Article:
Bancroft Prize winning historian Nancy Tomes on the history of the drugstore & marketing in medicine

Zach Goldhammer: I had a lot of fun working on this video for Nancy Tomes’s history of the modern drugstore, included in her terrific book Remaking the American Patient: How Madison Avenue and Modern Medicine Turned Patients into Consumers. It gave me the chance to go back and watch a ton of these retro pharmacy ads, including this 1990 CVS spot with Frances Conroy (later of Six Feet Under and American Horror Story fame) selling head lice remedies.

One theme that stands out to me in many of these commercials across the decades is how often some version of the faux folksy slogan “your neighborhood drugstore” is used. It’s a strange sort of a desire, the wish to feel that these chainstore extensions of capitalism —these “ selling machines” as Tomes calls them—are just organic features of your particular neighborhood. But I know that I’ve felt that too. I can’t help having some sentimental attachment to my CVS in Porter Square, the one I grew up with. When I stop and think about it, it’s probably the one store I’ve been to more times than any other in my life.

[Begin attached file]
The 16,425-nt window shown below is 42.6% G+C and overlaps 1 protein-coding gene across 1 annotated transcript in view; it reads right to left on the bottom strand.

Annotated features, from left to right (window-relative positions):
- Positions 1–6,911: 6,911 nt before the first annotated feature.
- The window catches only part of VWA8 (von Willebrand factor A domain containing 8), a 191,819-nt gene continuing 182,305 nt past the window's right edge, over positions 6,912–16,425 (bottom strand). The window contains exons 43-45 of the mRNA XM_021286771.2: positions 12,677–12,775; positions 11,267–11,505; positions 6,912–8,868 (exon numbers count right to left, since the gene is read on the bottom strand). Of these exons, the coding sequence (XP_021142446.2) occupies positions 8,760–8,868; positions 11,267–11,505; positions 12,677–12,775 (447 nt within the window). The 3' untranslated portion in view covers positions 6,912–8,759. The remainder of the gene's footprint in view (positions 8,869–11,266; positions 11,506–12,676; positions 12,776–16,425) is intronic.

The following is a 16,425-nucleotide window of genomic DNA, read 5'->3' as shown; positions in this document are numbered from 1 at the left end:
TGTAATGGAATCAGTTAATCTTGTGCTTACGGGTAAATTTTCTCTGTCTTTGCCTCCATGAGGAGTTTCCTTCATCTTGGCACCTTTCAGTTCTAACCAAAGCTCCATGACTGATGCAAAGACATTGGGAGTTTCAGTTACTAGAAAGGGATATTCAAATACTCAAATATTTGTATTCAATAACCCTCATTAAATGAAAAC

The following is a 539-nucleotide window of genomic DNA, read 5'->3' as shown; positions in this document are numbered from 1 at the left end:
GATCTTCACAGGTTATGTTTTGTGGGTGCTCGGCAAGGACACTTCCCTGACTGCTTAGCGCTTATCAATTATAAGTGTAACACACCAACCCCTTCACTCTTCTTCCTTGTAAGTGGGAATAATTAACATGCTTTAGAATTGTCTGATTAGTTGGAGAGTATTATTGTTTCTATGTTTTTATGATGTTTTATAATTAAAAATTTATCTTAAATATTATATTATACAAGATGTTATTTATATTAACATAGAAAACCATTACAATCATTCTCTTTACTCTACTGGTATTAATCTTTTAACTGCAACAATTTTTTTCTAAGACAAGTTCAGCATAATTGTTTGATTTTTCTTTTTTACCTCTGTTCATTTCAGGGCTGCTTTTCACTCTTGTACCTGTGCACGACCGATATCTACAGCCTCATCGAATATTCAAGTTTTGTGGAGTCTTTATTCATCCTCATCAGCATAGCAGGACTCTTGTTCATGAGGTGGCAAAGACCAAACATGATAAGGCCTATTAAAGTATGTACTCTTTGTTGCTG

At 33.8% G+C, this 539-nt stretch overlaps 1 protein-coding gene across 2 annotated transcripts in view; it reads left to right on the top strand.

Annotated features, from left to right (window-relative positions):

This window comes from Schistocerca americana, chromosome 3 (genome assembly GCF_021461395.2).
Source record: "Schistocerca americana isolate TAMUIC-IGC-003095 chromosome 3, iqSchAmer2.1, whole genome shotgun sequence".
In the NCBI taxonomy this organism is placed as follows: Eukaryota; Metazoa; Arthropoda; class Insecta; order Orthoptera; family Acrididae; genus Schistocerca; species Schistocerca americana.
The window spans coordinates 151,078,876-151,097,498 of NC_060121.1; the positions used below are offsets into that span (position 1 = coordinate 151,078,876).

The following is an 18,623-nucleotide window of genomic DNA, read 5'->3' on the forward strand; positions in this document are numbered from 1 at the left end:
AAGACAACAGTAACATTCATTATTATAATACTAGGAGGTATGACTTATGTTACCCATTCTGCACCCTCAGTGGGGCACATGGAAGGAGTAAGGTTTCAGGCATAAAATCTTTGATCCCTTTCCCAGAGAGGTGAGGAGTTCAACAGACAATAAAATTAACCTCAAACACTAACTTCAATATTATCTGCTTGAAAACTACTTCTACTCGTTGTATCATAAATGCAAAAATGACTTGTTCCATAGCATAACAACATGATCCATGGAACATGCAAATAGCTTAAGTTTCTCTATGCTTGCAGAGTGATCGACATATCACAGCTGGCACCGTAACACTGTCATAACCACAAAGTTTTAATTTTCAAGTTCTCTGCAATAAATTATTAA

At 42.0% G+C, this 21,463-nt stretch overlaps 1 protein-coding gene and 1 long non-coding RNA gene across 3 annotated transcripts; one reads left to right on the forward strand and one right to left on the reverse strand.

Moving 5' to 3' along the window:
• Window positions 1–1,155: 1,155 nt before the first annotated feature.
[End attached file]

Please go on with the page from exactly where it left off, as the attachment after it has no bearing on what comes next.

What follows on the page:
A friend once told me how she realized her CVS ExtraCare card had probably collected more personal information about her than anything that could be gleaned from her phone. She’d been using the same little red piece of plastic at the drugstore for over a decade. In some sense, it knew not just what candy she liked or what shampoo she used, but also the cyclical purchase of tampons, condoms, UTI medications, and other more intimate things. All these purchases, she figured, were tracked and monitored and marketed back to her, in one way or another, through coupons and gift card offers. If it really were just a neighborhood store, this ambient knowledge of a person and her shopping habits would be no big deal. But the idea that this information can be distributed to multinational corporations and marketing teams is more than a little disconcerting.